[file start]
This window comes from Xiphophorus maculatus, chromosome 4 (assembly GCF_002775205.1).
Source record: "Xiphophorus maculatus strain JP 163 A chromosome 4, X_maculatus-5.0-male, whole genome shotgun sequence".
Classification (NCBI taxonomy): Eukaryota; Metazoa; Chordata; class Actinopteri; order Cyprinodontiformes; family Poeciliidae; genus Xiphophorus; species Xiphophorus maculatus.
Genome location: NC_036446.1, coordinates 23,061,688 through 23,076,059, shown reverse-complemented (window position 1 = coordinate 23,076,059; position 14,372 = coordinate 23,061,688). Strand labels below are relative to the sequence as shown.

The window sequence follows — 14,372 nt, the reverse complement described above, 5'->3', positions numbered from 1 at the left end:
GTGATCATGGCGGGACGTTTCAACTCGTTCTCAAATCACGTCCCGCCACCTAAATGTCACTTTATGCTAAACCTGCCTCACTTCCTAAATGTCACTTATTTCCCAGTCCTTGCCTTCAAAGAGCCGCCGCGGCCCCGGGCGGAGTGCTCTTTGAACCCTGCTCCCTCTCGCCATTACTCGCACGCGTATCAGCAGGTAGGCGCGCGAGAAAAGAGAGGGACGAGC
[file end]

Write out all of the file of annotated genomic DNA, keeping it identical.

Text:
This window comes from Xiphophorus maculatus, chromosome 4 (assembly GCF_002775205.1).
Source record: "Xiphophorus maculatus strain JP 163 A chromosome 4, X_maculatus-5.0-male, whole genome shotgun sequence".
Classification (NCBI taxonomy): Eukaryota; Metazoa; Chordata; class Actinopteri; order Cyprinodontiformes; family Poeciliidae; genus Xiphophorus; species Xiphophorus maculatus.
Genome location: NC_036446.1, coordinates 23,061,688 through 23,076,059, shown reverse-complemented (window position 1 = coordinate 23,076,059; position 14,372 = coordinate 23,061,688). Strand labels below are relative to the sequence as shown.

The window sequence follows — 14,372 nt, the reverse complement described above, 5'->3', positions numbered from 1 at the left end:
GTGATCATGGCGGGACGTTTCAACTCGTTCTCAAATCACGTCCCGCCACCTAAATGTCACTTTATGCTAAACCTGCCTCACTTCCTAAATGTCACTTATTTCCCAGTCCTTGCCTTCAAAGAGCCGCCGCGGCCCCGGGCGGAGTGCTCTTTGAACCCTGCTCCCTCTCGCCATTACTCGCACGCGTATCAGCAGGTAGGCGCGCGAGAAAAGAGAGGGACGAGC